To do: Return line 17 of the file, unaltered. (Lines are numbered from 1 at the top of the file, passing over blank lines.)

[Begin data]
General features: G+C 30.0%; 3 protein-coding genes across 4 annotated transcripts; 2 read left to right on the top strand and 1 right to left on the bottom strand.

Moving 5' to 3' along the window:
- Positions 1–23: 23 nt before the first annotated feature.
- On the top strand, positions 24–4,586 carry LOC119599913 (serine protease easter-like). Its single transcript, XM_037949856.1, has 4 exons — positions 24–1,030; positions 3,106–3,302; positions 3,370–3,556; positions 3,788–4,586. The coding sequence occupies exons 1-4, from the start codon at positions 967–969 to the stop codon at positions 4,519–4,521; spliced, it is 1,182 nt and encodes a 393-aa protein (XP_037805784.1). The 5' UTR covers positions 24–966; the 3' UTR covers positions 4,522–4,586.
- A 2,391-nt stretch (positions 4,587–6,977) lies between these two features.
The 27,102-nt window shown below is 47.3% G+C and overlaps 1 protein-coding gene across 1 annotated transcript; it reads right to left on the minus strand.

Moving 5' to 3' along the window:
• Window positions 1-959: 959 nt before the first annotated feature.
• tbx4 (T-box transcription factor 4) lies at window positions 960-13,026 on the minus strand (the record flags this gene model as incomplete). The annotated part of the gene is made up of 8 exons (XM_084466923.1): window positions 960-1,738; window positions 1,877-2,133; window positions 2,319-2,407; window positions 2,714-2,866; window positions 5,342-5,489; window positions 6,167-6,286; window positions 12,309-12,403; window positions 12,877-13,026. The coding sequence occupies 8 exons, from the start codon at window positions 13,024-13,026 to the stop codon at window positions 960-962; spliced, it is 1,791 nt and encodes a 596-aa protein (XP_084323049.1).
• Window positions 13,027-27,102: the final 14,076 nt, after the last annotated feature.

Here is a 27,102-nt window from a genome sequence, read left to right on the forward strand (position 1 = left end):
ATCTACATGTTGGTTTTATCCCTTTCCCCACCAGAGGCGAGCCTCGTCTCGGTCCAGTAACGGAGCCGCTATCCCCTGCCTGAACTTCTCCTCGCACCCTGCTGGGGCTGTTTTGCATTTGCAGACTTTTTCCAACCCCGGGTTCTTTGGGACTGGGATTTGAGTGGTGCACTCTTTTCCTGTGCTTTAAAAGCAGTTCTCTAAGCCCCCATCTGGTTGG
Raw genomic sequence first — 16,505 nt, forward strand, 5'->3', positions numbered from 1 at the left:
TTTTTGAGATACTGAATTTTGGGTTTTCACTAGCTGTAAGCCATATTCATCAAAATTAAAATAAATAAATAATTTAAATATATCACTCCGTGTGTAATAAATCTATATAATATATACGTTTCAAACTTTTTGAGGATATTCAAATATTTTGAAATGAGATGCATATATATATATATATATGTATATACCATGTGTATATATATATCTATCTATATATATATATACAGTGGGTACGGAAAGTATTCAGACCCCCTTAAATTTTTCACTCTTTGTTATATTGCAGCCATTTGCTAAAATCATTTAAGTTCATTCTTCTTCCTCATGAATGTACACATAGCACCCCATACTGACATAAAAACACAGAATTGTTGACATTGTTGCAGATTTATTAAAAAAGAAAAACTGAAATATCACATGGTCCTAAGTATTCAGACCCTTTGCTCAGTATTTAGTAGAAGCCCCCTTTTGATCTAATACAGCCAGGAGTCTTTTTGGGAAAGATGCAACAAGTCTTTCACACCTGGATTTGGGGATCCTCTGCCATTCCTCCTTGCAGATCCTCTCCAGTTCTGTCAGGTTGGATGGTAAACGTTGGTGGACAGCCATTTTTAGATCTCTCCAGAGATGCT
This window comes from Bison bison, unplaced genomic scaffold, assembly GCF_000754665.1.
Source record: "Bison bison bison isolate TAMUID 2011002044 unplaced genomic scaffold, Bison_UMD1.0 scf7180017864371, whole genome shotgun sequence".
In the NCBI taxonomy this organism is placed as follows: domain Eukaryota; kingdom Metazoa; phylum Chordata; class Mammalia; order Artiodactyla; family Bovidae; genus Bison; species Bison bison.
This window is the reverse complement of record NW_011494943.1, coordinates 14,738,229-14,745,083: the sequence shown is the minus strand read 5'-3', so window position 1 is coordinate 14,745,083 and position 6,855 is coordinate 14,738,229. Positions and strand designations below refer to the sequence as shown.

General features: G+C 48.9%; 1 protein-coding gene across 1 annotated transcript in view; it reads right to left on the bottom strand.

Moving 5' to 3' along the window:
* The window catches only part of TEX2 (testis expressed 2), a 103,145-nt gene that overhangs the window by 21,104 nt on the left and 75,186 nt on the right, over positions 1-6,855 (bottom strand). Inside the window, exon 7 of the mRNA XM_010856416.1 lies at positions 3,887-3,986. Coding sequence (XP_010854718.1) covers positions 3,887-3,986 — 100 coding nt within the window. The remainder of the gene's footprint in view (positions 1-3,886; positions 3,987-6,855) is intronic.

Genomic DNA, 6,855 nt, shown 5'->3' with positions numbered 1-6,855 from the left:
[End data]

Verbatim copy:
In the NCBI taxonomy this organism is placed as follows: domain Eukaryota; kingdom Metazoa; phylum Chordata; class Mammalia; order Artiodactyla; family Bovidae; genus Bison; species Bison bison.